|Mad||The word mad has multiple meanings but the NYC version is not any of the ones you’re used to. It’s not angry or insane, it actually means to possess a lot of something. Like “that kid’s got mad magician skills” or “Yo, that dude mad crazy.” It emphasizes the word that comes after it, much like a modern ‘very’.|
|Tight||When a screw is tight or best friends are tight, that means it is working well. Same idea here. When something is ‘tight”, it is well done. If you’re tight and lit, man that means you got it mad goin’ on. Tight means something is run with precision.|
New York City’s slang is rich with descriptive terms that paint vivid pictures of everyday life. This section guides you through various terms that describe everything from the weather to someone’s behavior.
|Beef||Okay, so grill doesn’t mean barbeque and guess what? Beef doesn’t mean the meat you put on the grill. Beef refers to arguments or conflicts with others, often ending in blows. The best thing to do is always to just squash the beef and let bygones be bygones. Then celebrate with a barbecue together.|
|Bodega||Bodega is a unique word for corner market or what might be called a convenience store in the suburbs – that’s Brooklynese for the suburbs.|
|Brick||Cold. Very cold. Freezing. And New York winters are as cold as the summers are hot. If you’re in New York City between November and March, expect to use this particular slang frequently.|
|Dead ass||This one can mean a couple things, but mostly, ‘seriously’. ‘Yo, listen up, this real talk is dead-ass serious, kid.” It can also be used again for emphasis, like mad, as in “The club was dead-ass empty.”|
|Grill||This slang word has double meanings so be careful. Neither of them is what you do on Long Island – barbeque – so pay attention! ‘Grill’ can refer to a dental grill, which is a way to show off in hip-hop culture, as in “diamond-studded” grills. It also means when someone is giving you the ‘third degree’ or interrogating you.|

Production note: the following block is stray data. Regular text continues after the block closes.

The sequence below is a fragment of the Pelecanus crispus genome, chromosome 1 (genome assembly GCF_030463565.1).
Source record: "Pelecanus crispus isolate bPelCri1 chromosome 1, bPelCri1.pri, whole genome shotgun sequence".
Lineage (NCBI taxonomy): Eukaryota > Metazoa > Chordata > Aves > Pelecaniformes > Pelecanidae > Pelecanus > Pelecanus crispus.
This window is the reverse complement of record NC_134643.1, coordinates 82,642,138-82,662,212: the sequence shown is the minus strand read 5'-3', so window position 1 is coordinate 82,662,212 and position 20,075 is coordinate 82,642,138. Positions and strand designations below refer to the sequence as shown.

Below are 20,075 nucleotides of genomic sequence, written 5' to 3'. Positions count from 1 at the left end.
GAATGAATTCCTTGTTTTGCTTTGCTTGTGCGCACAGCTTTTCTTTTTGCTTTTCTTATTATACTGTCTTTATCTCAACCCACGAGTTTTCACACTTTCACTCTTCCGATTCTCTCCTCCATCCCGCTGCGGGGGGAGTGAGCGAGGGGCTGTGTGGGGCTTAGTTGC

|Kicks||Ever heard that song ‘Pumped up Kicks’ by Foster The People? Then you know what this one means: sneakers. If not, then find the song and spotify and get a danceable education in New Yorkese!|
|O.D.||Short for overdose, so this one is probs – probably- one of the more self-explanatory, means what it sounds like. To OD is to overdo something, like be way into it, just like you would ‘overdose’ on drugs or medication or McDonalds.|
|Thirsty||Plenty of people come to NYC seeking fame or fortune or both. The big apple dream, like Frank Sinatra sang about. If you can make it there, you can make it anywhere. |
These people are what New Yorkers call ‘thirsty’. It can be used to describe any time someone is ruthless or obsessive about something they want. ‘Yo, he thirsty for that whip.” There are a lot of thirsty people in New York City.
|Thirstbucket||You could say this is the plural version of thirsty. And you would be right.|
|Whip||‘Yo, catch my whip!’ A whip is a fancy or an expensive sports car that the owner is usually driving just to show off, or be frontin’. A badge of honor in NYC.Originates, as much NYC slang does, in the hip-hops cultures of Brooklyn and The Bronx.|
|Wilin/Wildin’ Out||This one has definitely gone national, having been the title of an MTV show hosted by Nick Cannon. |
Wilin’ or Wildin’ Out – both are acceptable – means to have crazy fun, to make the most of something or be really excited about it. “I was wilin’ out at that concert in Central Park!”
NYC Slang Insults
Navigate the edgier side of New York slang with this section. Understanding these terms can help you decipher conversations and avoid misunderstandings, even when the talk gets a bit sharp.
|730||It’s not so much a slang word as a slang number. It’s the official code for the motion you would file in court to be deemed incompetent to stand trial by reason of insanity. It’s also the official shorthand way to say someone is acting crazy.|
|B+T||Short for “Bridge and Tunnel”. One of the best and most classic New Yorkese expressions. This term refers to the people who come into New York City only to work or to play. Because they get into the city via bridge or tunnel. |
One caveat: “B+T-ers” as they are called come from New Jersey and Connecticut and other tri states. It does not refer those who live in the boroughs and take for example, Brooklyn Bridge to come into Manhattan. A New Yorker is a New Yorker, boroughs included.
|Buggin||Buggin’ is wack. Buggin’ is when someone is getting really upset or out of sorts about something “Yo, he been buggin’ out since he heard she cheated on him.” See also, spaz.|